It's both an angry film and a compassionate one—a true watershed in the gay-rights struggle. Filmed in dramatically crisp black and white yet far from didactic, Tony Kaye's landmark examination of the smoldering battleground of abortion leaves no conviction untested. Renowned libertarians reveal uncertain hearts; pro-lifers squirm in the cool eye of the lens. Kaye shows it all, as well as footage of the procedure itself; we must watch it.

Did exposing a transgender, predominantly Black and Latinx scene to straight, white audiences help or hurt the queer community at large? Does it matter that Livingston herself was a white outsider? All those questions are worth asking, even 30 years later. But the discussion surrounding Paris is Burning does not diminish the vitality of the film itself — on its own, it remains a testament to lives lived out loud and the power of allowing marginalised people to speak for themselves.

Everyone refers to Altamont as the official end of the s; the Maysles brothers' doc shows you why. Bad trips prevail even before the Hells Angels stab a concertgoer—and puncture the era's utopian dreams. That look on Mick Jagger's face as he watches the telltale footage still chills. Steve James's chronicle of two inner-city Chicago kids obsessed with basketball balances a microscopic look at their lives with a macro-examination of the social forces around them.

It's less about what happens on the court than how class, race and community affect everything off the blacktop. In the spirit of all good conspiracy thrillers, they tug on a thread that leads to the higher echelons of government. This startling, Spotlight -like thriller is a local story with sadly universal resonance. Frederick Wiseman's examination of a Philadelphia school is so subtle in its social critique that you might think it's merely about education.

But remember what was going on in America at the time: Suddenly, the authority figures stamping out individualism and the frustrated kids being force-fed bankrupt values don't seem so innocuous. It's eight hours of the Empire State Building in a single shot, with no sound. But call Andy Warhol's minimalist masterpiece "boring" at your own peril.

The sunlight fades. A Manhattan evening blooms. Architecture becomes mythic. Warhol's notion of iconic repetition gains power. Admit it: You wish you had thought of this. Premiering less than a year after the Tet Offensive, Emile de Antonio's scathing indictment of the Vietnam War excels at using the contradictory statements of the military brass, troops and politicians against them.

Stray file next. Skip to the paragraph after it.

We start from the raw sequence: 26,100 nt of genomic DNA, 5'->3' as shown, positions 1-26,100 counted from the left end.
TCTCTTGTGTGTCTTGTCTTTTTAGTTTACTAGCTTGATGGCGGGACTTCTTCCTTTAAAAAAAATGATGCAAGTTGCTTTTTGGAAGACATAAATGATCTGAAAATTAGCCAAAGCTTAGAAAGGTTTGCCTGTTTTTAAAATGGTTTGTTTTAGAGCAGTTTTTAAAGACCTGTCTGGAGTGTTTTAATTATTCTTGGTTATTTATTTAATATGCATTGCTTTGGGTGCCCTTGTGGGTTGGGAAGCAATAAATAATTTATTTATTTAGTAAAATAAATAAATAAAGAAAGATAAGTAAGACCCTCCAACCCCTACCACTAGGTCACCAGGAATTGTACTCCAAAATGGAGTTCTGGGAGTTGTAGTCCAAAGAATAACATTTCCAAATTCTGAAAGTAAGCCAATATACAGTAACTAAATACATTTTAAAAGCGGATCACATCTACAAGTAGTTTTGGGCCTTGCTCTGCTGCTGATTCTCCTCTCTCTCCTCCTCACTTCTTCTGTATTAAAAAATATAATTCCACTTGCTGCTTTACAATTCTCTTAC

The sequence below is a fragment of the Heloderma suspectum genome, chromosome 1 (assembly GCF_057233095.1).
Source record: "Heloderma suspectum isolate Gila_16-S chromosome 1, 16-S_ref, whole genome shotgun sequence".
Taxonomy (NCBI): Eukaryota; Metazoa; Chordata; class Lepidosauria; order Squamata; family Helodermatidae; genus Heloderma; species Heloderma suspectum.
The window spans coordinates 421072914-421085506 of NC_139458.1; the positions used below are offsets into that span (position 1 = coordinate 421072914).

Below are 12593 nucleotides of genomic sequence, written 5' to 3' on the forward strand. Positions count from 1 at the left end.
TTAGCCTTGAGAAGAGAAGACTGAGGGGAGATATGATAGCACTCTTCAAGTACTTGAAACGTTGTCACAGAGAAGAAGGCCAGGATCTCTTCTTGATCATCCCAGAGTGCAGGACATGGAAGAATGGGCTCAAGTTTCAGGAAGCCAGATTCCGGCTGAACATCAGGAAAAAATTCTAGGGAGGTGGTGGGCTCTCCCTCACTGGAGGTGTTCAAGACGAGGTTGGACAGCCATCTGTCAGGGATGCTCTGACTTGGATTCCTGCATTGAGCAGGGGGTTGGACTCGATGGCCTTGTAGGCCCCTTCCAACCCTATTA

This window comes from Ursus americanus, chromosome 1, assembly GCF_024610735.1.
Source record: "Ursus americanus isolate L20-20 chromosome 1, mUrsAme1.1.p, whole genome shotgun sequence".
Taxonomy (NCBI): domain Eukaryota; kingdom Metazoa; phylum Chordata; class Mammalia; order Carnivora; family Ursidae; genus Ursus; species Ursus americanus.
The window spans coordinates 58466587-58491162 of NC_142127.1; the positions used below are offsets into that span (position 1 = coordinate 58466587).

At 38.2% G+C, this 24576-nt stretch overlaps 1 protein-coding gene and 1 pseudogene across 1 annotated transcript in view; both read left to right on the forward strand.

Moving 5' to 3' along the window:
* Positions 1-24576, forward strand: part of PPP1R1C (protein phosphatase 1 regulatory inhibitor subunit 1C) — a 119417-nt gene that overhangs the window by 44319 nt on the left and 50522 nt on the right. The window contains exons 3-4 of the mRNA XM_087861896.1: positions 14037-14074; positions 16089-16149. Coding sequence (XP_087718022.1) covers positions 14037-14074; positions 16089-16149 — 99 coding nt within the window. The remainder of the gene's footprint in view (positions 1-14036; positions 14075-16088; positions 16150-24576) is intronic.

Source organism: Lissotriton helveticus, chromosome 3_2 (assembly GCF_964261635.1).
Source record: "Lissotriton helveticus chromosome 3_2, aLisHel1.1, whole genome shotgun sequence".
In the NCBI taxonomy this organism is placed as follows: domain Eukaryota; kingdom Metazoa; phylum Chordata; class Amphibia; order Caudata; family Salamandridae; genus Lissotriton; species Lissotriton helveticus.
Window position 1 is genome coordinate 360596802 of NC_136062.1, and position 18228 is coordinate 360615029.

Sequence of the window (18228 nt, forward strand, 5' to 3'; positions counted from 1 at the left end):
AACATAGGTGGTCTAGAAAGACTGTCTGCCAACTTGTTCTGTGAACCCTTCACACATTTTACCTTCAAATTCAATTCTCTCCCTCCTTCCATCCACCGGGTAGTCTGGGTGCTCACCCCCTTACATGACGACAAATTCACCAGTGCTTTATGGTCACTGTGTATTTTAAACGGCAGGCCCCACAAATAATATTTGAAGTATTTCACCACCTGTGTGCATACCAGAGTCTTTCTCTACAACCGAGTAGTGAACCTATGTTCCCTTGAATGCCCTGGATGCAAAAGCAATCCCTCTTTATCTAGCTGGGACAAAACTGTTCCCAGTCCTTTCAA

This was the movie that proved Moore was a peerless propagandist—and demonstrated that he was just warming up. An essential piece of cinema history, the Lumire brothers' second film is an unedited shot of a locomotive pulling into a provincial French station. It's often credited as the first movie exhibited for a paying audience; several spectators reportedly dove for cover, convinced the train would break through the screen.

Even at this early date, the impact of cinema was enormous. On an early, gray morning in August , tightrope-walker Philippe Petit stepped out into an impossible void, the space between the Twin Towers, and danced for an hour. No other film, fictional or otherwise, more fully restores—poetically, with antic humor—our city's loss as does James Marsh's stunner.

Her thoughts on the passage of time and her own mortality turn a slight anthropological profile into a profound meditation on life. Like most families, the Friedmans of Great Neck took video of themselves in their moments of joy and celebration. Unlike most clans, however, this one would be torn apart by sexual abuse, incest and a criminal conviction. They left the cameras rolling, even as their lives unraveled; director Andrew Jarecki shaped the found footage into a heartbreaker.

Meet the Beales, "Big Edie" and "Little Edie," former socialites who live in a run-down mansion with lots of cats and no running water. This mesmerizing Maysles-brothers doc inspired a sequel consisting of unreleased footage, an HBO film and even a Broadway musical. Who knew that two isolationist eccentrics could so powerfully capture the public imagination?

Just as the shred-metal kings' castle was crumbling, they opened up their recording sessions to a curious crew led by Joe Berlinger and Bruce Sinofsky, who caught them at their ugliest. With careers at stake, a life coach was called upon for therapy. The resulting chronicle is an unprecedented peek into corporatized rebellion and creative rebirth.

Sorrow and pity: perfectly reasonable reactions to the Holocaust. Yet Marcel Ophls's staggering indictment of French collaboration with Nazi Germany is after an emotion far more insidious—something close to shared national shame. A decade after the movie's initial release, it still couldn't be aired on Paris's televisions. Simple hook: Fourteen British schoolchildren would be interviewed every seven years, well into adulthood.